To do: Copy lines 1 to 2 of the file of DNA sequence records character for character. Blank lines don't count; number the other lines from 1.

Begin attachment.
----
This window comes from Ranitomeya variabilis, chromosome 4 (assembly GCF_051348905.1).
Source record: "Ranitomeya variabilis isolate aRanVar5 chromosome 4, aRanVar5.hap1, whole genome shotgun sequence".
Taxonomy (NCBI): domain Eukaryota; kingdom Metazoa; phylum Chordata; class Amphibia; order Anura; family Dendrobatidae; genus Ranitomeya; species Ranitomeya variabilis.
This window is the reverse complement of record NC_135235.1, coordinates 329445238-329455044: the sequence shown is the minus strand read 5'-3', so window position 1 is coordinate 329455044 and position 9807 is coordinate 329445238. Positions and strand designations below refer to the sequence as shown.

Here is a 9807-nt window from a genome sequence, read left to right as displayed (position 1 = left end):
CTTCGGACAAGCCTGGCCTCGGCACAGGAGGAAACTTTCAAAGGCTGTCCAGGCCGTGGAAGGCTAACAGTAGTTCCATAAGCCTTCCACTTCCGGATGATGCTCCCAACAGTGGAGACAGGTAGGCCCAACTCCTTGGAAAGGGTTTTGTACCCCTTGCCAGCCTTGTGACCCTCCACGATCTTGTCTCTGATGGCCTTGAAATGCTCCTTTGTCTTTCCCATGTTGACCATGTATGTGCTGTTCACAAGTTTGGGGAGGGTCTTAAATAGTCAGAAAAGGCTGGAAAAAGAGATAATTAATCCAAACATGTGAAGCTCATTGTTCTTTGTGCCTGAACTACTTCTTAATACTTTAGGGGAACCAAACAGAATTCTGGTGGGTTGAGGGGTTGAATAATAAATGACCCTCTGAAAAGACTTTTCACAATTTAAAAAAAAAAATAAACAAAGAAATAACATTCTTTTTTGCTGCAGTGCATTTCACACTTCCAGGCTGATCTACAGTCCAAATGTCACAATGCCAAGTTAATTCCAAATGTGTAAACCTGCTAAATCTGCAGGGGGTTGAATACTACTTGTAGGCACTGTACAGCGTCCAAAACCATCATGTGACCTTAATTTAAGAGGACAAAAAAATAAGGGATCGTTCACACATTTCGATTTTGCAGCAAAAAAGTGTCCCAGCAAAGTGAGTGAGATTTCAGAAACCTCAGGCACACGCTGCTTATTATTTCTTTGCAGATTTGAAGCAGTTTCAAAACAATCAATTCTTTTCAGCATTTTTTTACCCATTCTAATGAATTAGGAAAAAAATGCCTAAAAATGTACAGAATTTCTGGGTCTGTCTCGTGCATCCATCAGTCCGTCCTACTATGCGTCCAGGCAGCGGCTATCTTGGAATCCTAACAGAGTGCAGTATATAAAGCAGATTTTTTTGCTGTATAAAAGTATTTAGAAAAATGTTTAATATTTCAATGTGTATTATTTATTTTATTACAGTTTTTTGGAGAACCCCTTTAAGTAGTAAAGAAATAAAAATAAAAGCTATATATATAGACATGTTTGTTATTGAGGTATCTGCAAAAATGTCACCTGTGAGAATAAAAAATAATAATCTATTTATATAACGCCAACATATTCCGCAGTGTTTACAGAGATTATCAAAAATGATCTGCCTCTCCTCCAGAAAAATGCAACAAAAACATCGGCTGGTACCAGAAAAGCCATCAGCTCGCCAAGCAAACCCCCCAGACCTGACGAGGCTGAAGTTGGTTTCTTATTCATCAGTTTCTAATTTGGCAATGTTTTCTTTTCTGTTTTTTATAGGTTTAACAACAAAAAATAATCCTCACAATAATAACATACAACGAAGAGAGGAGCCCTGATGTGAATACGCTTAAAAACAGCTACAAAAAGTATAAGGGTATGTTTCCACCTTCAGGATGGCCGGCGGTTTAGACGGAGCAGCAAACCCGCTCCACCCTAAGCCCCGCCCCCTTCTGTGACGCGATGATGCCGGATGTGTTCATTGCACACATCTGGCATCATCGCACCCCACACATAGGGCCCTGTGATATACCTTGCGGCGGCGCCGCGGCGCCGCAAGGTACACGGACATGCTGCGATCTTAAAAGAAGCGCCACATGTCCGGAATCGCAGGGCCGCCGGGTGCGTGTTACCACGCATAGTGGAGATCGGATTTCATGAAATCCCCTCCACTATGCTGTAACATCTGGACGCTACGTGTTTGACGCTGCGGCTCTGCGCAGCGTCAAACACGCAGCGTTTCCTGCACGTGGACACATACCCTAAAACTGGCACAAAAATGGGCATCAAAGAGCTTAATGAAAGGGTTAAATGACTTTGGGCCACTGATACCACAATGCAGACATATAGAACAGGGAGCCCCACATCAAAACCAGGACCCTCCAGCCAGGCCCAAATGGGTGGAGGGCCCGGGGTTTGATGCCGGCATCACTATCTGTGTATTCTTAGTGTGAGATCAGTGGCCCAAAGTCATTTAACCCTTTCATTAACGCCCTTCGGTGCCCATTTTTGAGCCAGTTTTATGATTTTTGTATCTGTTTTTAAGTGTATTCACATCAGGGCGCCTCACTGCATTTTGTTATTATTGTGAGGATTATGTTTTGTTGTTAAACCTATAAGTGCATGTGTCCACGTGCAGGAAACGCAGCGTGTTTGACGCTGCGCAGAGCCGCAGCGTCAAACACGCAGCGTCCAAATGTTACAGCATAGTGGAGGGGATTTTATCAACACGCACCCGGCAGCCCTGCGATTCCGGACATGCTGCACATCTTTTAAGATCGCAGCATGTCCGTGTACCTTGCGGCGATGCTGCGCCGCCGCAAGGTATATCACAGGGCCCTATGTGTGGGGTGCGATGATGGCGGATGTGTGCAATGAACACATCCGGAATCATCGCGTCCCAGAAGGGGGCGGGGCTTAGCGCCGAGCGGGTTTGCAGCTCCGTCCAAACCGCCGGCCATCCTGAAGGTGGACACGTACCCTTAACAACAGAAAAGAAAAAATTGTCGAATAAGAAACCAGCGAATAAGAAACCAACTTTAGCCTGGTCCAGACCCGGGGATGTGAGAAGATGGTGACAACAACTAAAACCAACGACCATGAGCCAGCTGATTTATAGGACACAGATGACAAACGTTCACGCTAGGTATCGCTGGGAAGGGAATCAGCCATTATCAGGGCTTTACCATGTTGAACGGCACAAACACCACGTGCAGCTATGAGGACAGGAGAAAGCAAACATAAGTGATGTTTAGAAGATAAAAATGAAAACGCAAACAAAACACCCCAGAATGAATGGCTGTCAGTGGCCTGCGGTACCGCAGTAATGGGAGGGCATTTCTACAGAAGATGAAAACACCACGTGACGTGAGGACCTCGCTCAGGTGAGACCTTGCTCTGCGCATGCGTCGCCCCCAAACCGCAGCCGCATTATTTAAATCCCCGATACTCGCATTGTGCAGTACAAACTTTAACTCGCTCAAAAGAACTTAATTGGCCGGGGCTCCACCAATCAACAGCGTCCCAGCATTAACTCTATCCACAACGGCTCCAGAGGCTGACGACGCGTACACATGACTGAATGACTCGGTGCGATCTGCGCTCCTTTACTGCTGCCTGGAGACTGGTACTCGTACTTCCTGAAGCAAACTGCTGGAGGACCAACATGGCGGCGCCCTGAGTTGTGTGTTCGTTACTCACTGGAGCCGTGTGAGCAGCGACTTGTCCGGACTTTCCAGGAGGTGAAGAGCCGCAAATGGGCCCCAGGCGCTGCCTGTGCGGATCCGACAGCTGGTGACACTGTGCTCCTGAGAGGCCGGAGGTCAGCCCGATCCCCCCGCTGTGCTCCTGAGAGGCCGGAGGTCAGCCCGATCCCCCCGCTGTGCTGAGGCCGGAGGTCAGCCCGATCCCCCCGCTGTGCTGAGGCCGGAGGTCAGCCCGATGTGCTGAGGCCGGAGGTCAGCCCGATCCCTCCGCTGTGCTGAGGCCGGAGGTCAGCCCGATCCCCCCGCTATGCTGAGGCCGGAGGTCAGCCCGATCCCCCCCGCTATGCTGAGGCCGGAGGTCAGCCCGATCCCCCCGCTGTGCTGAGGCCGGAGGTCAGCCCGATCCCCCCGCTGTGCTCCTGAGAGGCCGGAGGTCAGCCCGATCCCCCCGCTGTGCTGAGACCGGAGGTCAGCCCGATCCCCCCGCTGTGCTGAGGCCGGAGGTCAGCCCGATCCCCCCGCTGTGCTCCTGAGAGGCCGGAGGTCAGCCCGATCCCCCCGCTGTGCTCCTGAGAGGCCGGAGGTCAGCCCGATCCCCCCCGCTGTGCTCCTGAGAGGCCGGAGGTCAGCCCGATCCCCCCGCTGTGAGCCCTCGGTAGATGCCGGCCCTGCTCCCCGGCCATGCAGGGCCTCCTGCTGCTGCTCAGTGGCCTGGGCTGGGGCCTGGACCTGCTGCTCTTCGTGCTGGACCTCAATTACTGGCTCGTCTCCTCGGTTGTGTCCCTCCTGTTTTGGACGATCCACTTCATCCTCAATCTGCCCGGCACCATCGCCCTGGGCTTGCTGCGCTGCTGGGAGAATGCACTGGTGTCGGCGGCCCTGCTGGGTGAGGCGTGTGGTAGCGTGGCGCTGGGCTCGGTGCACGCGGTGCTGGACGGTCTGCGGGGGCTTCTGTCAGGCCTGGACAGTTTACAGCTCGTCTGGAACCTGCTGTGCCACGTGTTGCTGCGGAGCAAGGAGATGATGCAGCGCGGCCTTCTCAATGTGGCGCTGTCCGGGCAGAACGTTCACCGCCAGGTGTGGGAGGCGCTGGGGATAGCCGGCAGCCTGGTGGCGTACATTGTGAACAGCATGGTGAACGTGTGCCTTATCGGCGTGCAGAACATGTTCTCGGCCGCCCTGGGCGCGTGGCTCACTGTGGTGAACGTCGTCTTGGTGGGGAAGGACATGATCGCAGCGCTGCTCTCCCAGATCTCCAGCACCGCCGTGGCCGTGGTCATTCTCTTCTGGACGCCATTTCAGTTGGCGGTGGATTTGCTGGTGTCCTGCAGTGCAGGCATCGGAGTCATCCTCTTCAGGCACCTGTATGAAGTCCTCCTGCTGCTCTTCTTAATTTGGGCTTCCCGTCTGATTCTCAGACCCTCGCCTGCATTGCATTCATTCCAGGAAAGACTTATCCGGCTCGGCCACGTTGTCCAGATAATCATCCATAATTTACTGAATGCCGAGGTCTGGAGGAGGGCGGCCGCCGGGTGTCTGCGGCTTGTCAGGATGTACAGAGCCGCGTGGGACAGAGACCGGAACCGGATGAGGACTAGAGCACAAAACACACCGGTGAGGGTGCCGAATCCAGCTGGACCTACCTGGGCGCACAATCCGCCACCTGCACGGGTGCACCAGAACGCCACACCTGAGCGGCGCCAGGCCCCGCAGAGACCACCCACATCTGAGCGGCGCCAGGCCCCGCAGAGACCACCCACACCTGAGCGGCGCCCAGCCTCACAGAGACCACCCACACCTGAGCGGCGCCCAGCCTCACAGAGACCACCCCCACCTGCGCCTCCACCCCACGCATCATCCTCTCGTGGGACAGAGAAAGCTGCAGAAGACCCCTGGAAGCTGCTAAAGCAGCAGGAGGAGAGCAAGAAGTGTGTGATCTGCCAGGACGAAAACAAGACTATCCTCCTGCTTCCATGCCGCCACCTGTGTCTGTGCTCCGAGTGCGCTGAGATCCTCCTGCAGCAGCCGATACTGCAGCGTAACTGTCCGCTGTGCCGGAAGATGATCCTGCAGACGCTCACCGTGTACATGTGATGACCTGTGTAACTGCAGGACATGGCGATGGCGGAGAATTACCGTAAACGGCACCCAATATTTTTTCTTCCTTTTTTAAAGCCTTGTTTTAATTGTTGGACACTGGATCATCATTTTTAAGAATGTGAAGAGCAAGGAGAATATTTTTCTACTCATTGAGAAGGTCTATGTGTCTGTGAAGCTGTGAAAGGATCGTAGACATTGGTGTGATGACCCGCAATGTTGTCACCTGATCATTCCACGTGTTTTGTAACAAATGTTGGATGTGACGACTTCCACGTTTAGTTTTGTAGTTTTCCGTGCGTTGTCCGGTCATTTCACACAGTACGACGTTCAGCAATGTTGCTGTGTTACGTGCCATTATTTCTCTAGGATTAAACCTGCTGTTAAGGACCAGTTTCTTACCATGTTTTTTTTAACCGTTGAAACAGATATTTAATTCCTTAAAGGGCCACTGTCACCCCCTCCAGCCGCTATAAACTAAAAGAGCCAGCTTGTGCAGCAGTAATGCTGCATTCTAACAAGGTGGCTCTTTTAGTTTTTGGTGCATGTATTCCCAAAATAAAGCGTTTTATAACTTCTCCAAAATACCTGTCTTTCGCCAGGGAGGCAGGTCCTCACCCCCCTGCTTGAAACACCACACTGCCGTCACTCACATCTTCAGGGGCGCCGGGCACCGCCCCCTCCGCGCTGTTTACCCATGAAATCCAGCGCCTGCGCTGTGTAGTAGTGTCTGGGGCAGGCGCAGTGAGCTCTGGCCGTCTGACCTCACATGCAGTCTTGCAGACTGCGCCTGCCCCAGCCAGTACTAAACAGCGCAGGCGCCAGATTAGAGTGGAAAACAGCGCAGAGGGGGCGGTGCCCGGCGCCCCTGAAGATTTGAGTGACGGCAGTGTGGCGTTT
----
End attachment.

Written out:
This window comes from Ranitomeya variabilis, chromosome 4 (assembly GCF_051348905.1).
Source record: "Ranitomeya variabilis isolate aRanVar5 chromosome 4, aRanVar5.hap1, whole genome shotgun sequence".